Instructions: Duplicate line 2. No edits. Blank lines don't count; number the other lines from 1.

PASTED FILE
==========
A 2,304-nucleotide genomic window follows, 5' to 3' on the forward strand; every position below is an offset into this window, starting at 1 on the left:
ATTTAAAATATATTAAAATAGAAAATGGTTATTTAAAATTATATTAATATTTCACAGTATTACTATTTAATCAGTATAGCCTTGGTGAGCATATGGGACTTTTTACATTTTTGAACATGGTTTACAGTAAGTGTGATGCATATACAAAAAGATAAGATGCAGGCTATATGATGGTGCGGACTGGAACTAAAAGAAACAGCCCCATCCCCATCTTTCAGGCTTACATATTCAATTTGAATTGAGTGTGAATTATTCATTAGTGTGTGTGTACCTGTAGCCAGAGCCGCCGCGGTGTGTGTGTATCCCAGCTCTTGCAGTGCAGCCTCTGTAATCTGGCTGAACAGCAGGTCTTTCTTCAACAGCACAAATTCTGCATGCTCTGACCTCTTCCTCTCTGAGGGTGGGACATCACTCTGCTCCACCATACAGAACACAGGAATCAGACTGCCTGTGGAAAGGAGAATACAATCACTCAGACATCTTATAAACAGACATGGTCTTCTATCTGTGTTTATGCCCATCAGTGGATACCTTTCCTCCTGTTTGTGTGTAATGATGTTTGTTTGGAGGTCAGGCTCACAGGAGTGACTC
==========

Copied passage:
ATTTAAAATATATTAAAATAGAAAATGGTTATTTAAAATTATATTAATATTTCACAGTATTACTATTTAATCAGTATAGCCTTGGTGAGCATATGGGACTTTTTACATTTTTGAACATGGTTTACAGTAAGTGTGATGCATATACAAAAAGATAAGATGCAGGCTATATGATGGTGCGGACTGGAACTAAAAGAAACAGCCCCATCCCCATCTTTCAGGCTTACATATTCAATTTGAATTGAGTGTGAATTATTCATTAGTGTGTGTGTACCTGTAGCCAGAGCCGCCGCGGTGTGTGTGTATCCCAGCTCTTGCAGTGCAGCCTCTGTAATCTGGCTGAACAGCAGGTCTTTCTTCAACAGCACAAATTCTGCATGCTCTGACCTCTTCCTCTCTGAGGGTGGGACATCACTCTGCTCCACCATACAGAACACAGGAATCAGACTGCCTGTGGAAAGGAGAATACAATCACTCAGACATCTTATAAACAGACATGGTCTTCTATCTGTGTTTATGCCCATCAGTGGATACCTTTCCTCCTGTTTGTGTGTAATGATGTTTGTTTGGAGGTCAGGCTCACAGGAGTGACTC